Better biking around campus
From LimeBikes to new bike lanes and a whole lot more, great things are happening for cyclists on campus.
A new academic year has begun, and we hope lots of you will get the chance to bike to campus this semester!
The Bicycle Working Group has been busy of late – read on for some campus cycling highlights:
Center Street cycle track
We are delighted to announce that RTC Washoe and the City of Reno both unanimously voted to approve construction of a two-way, physically separated cycle track along Center Street between the University and Midtown! Pending final approval at an RTC Board meeting this fall, the track will likely be installed during summer 2020.
At the Reno City Council meeting on August 22, Reno Vice Mayor Neoma Jardon said it best: “This opens up a completely new segment of riders and connectivity with the University that currently we just don’t have.” We are grateful to Provost Kevin Carman for his early public support of this project, to the City of Reno and RTC Washoe leaders and staff who have ushered it along, and to the dedicated riders and volunteer advocates who gave their time and input to this effort.
Evans Avenue bike improvements
Evans Avenue is looking a little different these days. This year, a bike lane was added along Evans from 4th Street up to Jodi Drive, where the lane merges with a shared-use path. This path is shared with pedestrians, so cyclists should slow down, call out or use a bell when passing and yield to those on foot. Likewise, motorists parking on the inside of the bike lane should take care to watch out for cyclists and wait for them to pass before opening car doors. The Bicycle Working Group is working with residents of the adjacent neighborhood to make sure this new infrastructure doesn’t ruffle any feathers. We hope you’re able to take your bike out for a spin on these new lanes! Note that engineering building construction may affect this route intermittently.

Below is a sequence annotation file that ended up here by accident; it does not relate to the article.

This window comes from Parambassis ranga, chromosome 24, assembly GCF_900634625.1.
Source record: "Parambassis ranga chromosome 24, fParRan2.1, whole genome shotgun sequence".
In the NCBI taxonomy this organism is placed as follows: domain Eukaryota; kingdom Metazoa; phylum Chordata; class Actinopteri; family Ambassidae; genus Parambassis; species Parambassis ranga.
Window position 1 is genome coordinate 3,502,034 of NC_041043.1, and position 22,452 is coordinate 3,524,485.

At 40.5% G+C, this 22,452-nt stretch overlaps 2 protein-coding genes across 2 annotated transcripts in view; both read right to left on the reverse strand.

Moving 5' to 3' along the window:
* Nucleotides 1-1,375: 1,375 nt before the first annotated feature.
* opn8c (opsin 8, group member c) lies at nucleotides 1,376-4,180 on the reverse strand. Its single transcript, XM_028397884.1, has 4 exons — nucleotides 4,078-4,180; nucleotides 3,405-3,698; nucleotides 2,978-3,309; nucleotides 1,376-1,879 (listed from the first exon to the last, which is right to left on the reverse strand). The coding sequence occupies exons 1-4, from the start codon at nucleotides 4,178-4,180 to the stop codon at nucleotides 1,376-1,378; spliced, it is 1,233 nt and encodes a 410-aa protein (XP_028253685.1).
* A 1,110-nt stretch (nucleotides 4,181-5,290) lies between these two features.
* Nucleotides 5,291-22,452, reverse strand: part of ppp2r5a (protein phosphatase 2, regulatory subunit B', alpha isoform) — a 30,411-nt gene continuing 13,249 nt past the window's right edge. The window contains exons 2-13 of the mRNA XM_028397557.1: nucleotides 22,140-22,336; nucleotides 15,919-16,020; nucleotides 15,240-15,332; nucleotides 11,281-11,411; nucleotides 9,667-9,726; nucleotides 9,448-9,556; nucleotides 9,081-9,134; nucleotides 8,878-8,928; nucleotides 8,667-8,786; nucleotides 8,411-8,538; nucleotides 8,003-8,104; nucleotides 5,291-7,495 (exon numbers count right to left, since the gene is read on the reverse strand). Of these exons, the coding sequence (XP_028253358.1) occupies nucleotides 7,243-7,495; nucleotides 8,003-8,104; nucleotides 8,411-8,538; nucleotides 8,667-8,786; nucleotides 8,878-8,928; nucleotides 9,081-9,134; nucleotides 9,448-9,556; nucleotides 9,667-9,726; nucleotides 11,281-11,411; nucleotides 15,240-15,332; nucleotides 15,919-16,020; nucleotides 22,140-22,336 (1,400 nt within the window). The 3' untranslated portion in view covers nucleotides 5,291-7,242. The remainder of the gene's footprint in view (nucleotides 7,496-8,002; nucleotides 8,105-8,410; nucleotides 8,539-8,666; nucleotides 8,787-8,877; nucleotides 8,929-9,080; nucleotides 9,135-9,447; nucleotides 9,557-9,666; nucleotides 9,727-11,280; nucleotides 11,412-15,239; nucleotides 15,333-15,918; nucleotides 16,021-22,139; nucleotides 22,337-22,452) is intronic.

Campus walk zones
Looking for an excuse to get off the saddle and stretch your legs? Look no further! Designated walk zones have been added to the campus bicycle map (available at the JCSU welcome desk) to indicate areas where cyclists must dismount and walk their bikes, and signage indicating the walk zone boundaries will be installed this semester. These areas include the east side of Hilliard Plaza and the sidewalks in front of the MIKC and the JCSU. These are areas with high pedestrian traffic, and there are always bike routes around the walk zones so you won’t be forced off your bike if you’re just passing through. Cyclists, it’s imperative that you respect these walk zones and do your part to make our whole campus welcoming for pedestrians. If you have any questions, contact the Bicycle Working Group.
LimeBikes are here!
You’ve probably noticed a bunch of bright green bikes parked around town, but did you know you can take one for a spin? LimeBikes are available for all to use (once you download their free app, you can unlock any bike for 30 minutes for $1), so if you don’t have a bike but you’d like to get a feel for riding around campus and Reno, here’s your shot. LimeBike users should park their bikes at established bike racks on campus and should never block travelways. LimeBikers are subject to all the usual campus bicycling policies, so be safe and be nice!
In-house bike research
The Department of Geography’s Dr. Scott Kelley recently wrapped up a study in which more than 50 bike commuters used Strava to track their routes to and around campus for two weeks to determine how chosen travel paths correspond with established bike routes. One of the most significant findings was that only 25% of total miles traveled off-campus by UNR commuters were via bicycle lanes (read: if you’re struggling to find a route to campus along continuous bike lanes, you’re not alone!). Dr. Kelley has submitted a paper based on this research to the Transportation Research Board, and we’ll share that when it’s published.
Meanwhile, the Department of Civil & Environmental Engineering’s Dr. Hao Xu has been measuring traffic flows and monitoring bike-ped interactions on campus using video and LiDAR technology, and he plans to extend his LiDAR technique to monitor the trajectories of all road users at strategic intersections throughout Nevada. Measuring trajectories with LiDAR is superior to using cameras because LiDAR isn’t dependent on light conditions, and it also captures speed and velocity data that can be transferred to smart and connected infrastructure. Dr. Xu’s pilot data collection was essential in defining the new campus walk zones described above---talk about a local impact!
Learn more about biking to and around campus. We’ll see you on the road!
Joanna Trieger is a technical writer in the College of Engineering, a member of the University’s Bicycle Working Group, and a volunteer with the Truckee Meadows Bicycle Alliance. She has been commuting by bike since 2011.